Vladimir Ilyitch Lenin
(1870-1924) was a Marxist political theorist and the primary
architect of the Russian Revolution of 1917. Born to a middle
class family, the young Lenin (originally named Vladimir Ulyanov)
was a gifted student who was inspired to turn his intellectual
talents toward revolutionary activity by his reading of the works
of Karl Marx as well as by the execution of his older brother
Aleksandr for plotting to assassinate the tsar. Lenin eventually
joined the major Russian Marxist group, the Social Democratic
Party, but soon became dissatisfied with the party's lack of
revolutionary zeal. His critique of the Party's mainstream,
What Is To Be Done?
(1902), made substantial revisions to Marx's original ideas and
prompted a split among Russian Marxists between Lenin's Bolshevik faction and the Mensheviks who opposed him.
In October of 1917, Lenin and the Bolsheviks were able to take advantage of the
ongoing political tumult in Russia to seize control and make the
first attempt in history to base a government upon Marxist
principles. Lenin's initial successes in providing more freedom
and economic equality to Russia were counterbalanced by the
increasingly authoritarian measures he had to adopt in the face of
a bloody civil war and foreign opposition to communist rule. By
the time of Lenin's death in 1924, the newly renamed Soviet Union
was a one party dictatorship which used heavy-handed state power
to advance its agenda of social reform. Nevertheless, Lenin's
achievements and his additions to Marxist doctrine (often
subsequently termed Marxism-Leninism to acknowledge his
contributions) would provide continuing inspiration to
revolutionary groups worldwide throughout the 20th century.
The state is a special organization of force: it is an organization of violence for the suppression of some class. What class must the proletariat suppress? Naturally, only the exploiting class, i.e., the bourgeoisie. The working people need the state only to suppress the resistance of the exploiters, and only the proletariat can direct this suppression, can carry it out. For the proletariat is the only class that is consistently revolutionary, the only class that can unite all the working and exploited people in the struggle against the bourgeoisie, in completely removing it.
The exploiting classes need political rule to maintain exploitation, i.e., in the selfish interests of an insignificant minority against the vast majority of all people. The exploited classes need political rule in order to completely abolish all exploitation, i.e., in the interests of the vast majority of the people, and against the insignificant minority consisting of the modern slave-owners — the landowners and capitalists.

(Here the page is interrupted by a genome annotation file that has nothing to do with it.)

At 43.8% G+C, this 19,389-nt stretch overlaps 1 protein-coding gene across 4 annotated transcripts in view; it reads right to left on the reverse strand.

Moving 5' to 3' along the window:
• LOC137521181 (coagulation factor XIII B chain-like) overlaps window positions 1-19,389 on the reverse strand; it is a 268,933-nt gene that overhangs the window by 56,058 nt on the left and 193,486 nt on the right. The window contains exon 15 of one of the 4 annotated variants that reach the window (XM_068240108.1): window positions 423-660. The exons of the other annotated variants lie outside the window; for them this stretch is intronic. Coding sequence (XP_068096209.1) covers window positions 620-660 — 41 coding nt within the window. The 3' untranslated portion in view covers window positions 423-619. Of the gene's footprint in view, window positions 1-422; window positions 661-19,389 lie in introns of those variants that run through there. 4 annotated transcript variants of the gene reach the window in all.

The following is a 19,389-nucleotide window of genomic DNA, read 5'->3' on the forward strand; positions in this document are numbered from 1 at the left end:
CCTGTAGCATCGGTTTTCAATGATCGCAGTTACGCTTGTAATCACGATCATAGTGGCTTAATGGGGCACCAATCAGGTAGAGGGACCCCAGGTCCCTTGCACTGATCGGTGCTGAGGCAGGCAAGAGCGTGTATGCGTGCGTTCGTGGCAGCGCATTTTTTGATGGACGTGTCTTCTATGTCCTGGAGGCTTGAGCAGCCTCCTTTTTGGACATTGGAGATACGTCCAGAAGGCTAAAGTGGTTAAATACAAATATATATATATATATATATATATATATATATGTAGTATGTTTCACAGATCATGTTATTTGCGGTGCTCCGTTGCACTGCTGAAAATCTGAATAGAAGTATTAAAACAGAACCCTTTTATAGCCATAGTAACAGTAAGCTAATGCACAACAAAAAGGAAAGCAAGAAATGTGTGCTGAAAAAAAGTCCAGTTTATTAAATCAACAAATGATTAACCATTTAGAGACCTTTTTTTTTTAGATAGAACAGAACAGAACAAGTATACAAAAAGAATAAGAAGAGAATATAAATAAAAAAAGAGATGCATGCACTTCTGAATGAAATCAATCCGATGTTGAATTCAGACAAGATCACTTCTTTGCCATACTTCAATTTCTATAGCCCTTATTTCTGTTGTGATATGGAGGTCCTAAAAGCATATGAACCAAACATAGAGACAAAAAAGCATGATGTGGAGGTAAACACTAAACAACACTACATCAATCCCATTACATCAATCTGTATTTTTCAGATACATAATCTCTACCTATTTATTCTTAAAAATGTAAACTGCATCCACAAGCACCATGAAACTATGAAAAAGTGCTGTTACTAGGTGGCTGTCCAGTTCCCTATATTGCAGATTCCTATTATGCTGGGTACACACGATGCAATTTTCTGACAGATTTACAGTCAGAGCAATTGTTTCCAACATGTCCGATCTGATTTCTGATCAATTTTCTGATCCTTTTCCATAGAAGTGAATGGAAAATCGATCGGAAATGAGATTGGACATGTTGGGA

The petty-bourgeois democrats, those sham socialists who replaced the class struggle by dreams of class harmony, even pictured the socialist transformation in a dreamy fashion — not as the overthrow of the rule of the exploiting class, but as the peaceful submission of the minority to the majority which has become aware of its aims. This petty-bourgeois utopia, which is inseparable from the idea of the state being above classes, led in practice to the betrayal of the interests of the working classes, as was shown, for example, by the history of the French revolutions of 1848 and 1871, and by the experience of “socialist” participation in bourgeois Cabinets in Britain, France, Italy and other countries at the turn of the century.
All his life Marx fought against this petty-bourgeois socialism, now revived in Russia by the Socialist-Revolutionary and Menshevik parties. He developed his theory of the class struggle consistently, down to the theory of political power, of the state.
The overthrow of bourgeois rule can be accomplished only by the proletariat, the particular class whose economic conditions of existence prepare it for this task and provide it with the possibility and the power to perform it. While the bourgeoisie break up and disintegrate the peasantry and all the petty-bourgeois groups, they weld together, unite and organize the proletariat. Only the proletariat — by virtue of the economic role it plays in large-scale production — is capable of being the leader of all the working and exploited people, whom the bourgeoisie exploit, oppress and crush, often not less but more than they do the proletarians, but who are incapable of waging an independent struggle for their emancipation.
The theory of class struggle, applied by Marx to the question of the state and the socialist revolution, leads as a matter of course to the recognition of the political rule of the proletariat, of its dictatorship, i.e., of undivided power directly backed by the armed force of the people. The overthrow of the bourgeoisie can be achieved only by the proletariat becoming the ruling class, capable of crushing the inevitable and desperate resistance of the bourgeoisie, and of organizing all the working and exploited people for the new economic system.
The proletariat needs state power, a centralized organization of force, an organization of violence, both to crush the resistance of the exploiters and to lead the enormous mass of the population — the peasants, the petty bourgeoisie, and semi-proletarians — in the work of organizing a socialist economy.